I think many would tell me I should keep my ugly thoughts to myself; I should stop sending negativity out into the universe, or blogosphere. But my challenge to that attitude is this: why is expressing negative feelings automatically considered a negative action—why can it not be viewed as a positive, “working through it” technique, which is kind of the point of a lot of therapy? How can bad feelings be turned around if not confronted, if they are constantly submerged, denied, hidden politely away? And most of all, why is it assumed that expressing negativity means the one expressing it is negative on the whole, and somehow not capable of experiencing other emotions (sometimes simultaneously)?

My blogs are not read by many, but the few comments I’ve gotten here or on the other blog tend to say “thanks”, and some variation of “I thought I was the only one who felt that/this is what I’ve been trying to say.” So while many hear/read thoughts that make them uncomfortable (which might be behind some of the “get happy” suggestions rather than a desire to really help), those same thoughts provide comfort to a few. I remember all too well last October not knowing what search terms to use to find people with opinions similar to mine, and I remember all too well how relieved I was to stumble, bass-ackwards, onto blogs that did express such opinions. So if my blog is just one more place someone can stumble upon and find relief, then my own victory over anger & company is nearly complete. I hope your victory can be found here too.

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Author: Cancer Curmudgeon

Oct 2010 diagnosed with Stage 3, HER2+ Breast Cancer. Completed treatment Jan 2012. Waaaaaay over pink. Applying punk rock sensibility to how I do cancer.

23 thoughts on “I’m Allowed”

      1. I have printed out both above responses and feel like handing them out to family and friends and saying “see, it’s OK for me to still be angry and feel like this.” I am vindicated!

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      2. I am learning to keep my mouth shut and my thoughts about what is happening to me because, clearly, no one wants to listen…however, I always listened…still don’t get it..

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  1. dear CC,

    this is one of the very BEST posts I’ve ever read on your blog. the questions you ask are absolutely cogent and relevant. the situations you describe when you have been labeled because of YOUR OWN feelings are a stark reminder that many people invest in too many knee-jerk reactions to feelings that make them uncomfortable, instead of trying to empathize and understand where they are coming from. my guess it that those very same people who chastise you for your anger are the very ones who are also angry but haven’t got the balls to express it – probably due to the over-hyped and oh, so damaging image of ” how cancer should be done” really people – it’s the 21st century. have we not learned anything about the repercussions of suppressing feelings can hamper and injure our minds and our bodies? to express feelings of anger and frustration is liberating, it can also be a part of healing, and can often bring about change with what we are angry and frustrated about. I say, keep those knees from jerking, stop and listen, then offer support, even ask questions, and be honest about your own feelings. it takes a lot more energy than making a quick and inappropriate judgment, but it may lead to a much needed dialogue about the where/when/why/how anger about so many cancer issues is justified.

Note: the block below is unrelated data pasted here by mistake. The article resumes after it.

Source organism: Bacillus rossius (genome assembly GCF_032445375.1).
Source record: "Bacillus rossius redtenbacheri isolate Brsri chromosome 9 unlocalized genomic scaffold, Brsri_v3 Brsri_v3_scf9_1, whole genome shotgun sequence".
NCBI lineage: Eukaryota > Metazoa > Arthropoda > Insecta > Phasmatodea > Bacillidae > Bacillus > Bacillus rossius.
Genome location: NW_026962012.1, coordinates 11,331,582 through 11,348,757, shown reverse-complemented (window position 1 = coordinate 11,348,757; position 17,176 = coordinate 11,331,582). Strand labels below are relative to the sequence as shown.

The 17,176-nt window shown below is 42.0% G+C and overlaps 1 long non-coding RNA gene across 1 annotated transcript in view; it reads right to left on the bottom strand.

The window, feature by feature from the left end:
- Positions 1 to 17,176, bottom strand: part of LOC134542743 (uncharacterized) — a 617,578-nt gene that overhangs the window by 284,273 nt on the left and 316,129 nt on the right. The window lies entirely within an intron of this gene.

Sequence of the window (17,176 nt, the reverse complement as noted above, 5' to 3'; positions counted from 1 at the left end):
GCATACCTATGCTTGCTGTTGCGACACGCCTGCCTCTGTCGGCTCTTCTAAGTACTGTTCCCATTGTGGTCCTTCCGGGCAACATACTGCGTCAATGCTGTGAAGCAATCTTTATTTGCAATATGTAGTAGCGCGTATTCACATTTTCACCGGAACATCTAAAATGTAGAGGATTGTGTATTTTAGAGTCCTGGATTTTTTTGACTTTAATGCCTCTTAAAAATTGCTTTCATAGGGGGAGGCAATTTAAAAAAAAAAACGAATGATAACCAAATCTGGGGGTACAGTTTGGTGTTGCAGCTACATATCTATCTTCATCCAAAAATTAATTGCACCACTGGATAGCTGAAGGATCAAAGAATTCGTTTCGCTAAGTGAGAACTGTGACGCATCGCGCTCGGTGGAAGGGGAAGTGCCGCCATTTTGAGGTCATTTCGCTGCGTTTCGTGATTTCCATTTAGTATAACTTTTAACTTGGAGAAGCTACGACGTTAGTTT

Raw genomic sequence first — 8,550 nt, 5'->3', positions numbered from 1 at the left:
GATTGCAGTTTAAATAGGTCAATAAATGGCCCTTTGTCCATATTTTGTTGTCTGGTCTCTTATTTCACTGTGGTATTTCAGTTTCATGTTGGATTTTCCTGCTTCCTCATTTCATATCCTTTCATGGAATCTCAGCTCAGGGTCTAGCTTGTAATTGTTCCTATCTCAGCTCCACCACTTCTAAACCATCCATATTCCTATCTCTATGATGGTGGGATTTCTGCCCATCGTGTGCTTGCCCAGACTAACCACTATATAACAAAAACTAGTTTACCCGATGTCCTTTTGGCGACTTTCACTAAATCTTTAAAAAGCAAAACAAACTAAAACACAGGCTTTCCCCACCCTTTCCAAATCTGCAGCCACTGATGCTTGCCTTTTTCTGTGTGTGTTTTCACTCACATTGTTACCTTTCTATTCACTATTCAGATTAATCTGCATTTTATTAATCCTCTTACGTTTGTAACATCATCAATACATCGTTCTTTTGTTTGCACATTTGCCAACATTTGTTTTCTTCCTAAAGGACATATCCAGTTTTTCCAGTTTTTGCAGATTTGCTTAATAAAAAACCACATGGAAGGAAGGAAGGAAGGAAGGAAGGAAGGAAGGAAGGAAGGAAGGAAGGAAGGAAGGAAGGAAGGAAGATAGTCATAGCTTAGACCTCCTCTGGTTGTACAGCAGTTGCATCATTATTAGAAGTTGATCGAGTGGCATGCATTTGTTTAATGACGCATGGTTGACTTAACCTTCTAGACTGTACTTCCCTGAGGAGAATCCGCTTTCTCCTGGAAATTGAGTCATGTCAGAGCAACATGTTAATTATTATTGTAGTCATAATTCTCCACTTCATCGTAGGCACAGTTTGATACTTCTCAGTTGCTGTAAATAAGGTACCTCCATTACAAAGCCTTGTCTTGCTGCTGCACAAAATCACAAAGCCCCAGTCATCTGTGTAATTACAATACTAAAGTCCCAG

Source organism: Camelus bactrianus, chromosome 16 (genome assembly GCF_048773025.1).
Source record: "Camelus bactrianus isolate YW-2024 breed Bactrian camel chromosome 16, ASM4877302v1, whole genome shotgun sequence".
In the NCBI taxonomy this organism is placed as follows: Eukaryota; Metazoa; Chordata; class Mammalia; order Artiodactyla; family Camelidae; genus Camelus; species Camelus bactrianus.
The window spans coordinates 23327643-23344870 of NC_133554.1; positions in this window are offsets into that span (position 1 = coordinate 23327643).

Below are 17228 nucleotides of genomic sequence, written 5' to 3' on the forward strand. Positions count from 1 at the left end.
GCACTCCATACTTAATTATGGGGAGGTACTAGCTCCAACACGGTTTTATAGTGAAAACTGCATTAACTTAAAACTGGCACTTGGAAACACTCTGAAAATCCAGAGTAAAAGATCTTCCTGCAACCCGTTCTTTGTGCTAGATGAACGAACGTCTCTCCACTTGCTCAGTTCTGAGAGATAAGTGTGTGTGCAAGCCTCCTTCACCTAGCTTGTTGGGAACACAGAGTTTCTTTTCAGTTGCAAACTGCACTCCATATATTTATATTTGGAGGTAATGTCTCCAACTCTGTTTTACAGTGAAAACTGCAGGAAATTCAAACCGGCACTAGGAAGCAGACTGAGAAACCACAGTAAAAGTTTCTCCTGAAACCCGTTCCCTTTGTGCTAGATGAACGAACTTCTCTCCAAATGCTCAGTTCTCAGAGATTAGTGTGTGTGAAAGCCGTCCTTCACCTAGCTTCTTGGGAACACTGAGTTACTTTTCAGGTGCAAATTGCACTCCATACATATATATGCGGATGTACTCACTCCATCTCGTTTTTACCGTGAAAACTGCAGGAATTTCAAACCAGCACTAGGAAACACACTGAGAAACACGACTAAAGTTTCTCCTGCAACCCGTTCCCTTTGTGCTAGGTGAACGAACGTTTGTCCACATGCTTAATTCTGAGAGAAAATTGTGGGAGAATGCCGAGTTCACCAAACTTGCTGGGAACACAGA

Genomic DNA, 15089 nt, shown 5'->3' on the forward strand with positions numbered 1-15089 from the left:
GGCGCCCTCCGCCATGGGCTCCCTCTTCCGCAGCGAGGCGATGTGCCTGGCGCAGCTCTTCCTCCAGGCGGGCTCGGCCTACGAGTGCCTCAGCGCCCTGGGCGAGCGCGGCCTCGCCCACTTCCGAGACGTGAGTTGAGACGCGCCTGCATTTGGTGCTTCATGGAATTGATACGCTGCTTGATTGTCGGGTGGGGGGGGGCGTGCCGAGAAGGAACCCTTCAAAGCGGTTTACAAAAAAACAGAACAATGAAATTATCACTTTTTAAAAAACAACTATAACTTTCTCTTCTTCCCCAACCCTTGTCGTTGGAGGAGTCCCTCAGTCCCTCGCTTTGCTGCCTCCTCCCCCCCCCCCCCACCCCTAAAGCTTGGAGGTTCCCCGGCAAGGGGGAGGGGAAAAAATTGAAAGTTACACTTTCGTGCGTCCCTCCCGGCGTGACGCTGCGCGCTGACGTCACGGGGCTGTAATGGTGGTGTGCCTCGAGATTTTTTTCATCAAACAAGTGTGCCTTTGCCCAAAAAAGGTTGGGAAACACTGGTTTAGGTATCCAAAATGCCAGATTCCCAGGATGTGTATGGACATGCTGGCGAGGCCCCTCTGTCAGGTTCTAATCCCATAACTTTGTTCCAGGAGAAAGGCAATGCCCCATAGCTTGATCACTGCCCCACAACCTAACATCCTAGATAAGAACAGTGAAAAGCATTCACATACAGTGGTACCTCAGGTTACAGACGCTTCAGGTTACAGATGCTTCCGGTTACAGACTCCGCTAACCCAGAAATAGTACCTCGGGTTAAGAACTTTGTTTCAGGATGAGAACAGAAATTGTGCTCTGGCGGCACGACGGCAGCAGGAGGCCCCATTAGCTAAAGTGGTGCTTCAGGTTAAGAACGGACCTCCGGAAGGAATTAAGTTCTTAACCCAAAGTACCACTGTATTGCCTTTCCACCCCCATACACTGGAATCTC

CC, I know you staying true to yourself is paramount, and it should be. take heart, my dear friend, there are many more for you than agin’ you. keep writing your truth, your story, and your feelings – I and many others hear you, and are grateful for your voice in the blogosphere.

    much love and thanks for your indomitable determination to call things as you see them,

    Karen, TC

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    1. Thank you SO MUCH Karen. Yes it is worrisome that there seems to be a culture of repressing feelings for the comfort of others; to maintain polite societal conventions. I honestly did not set out to cause discomfort. But I’d rather be honest and strive for well being (not just for myself, but for all), than worry about keeping up a polite conversations.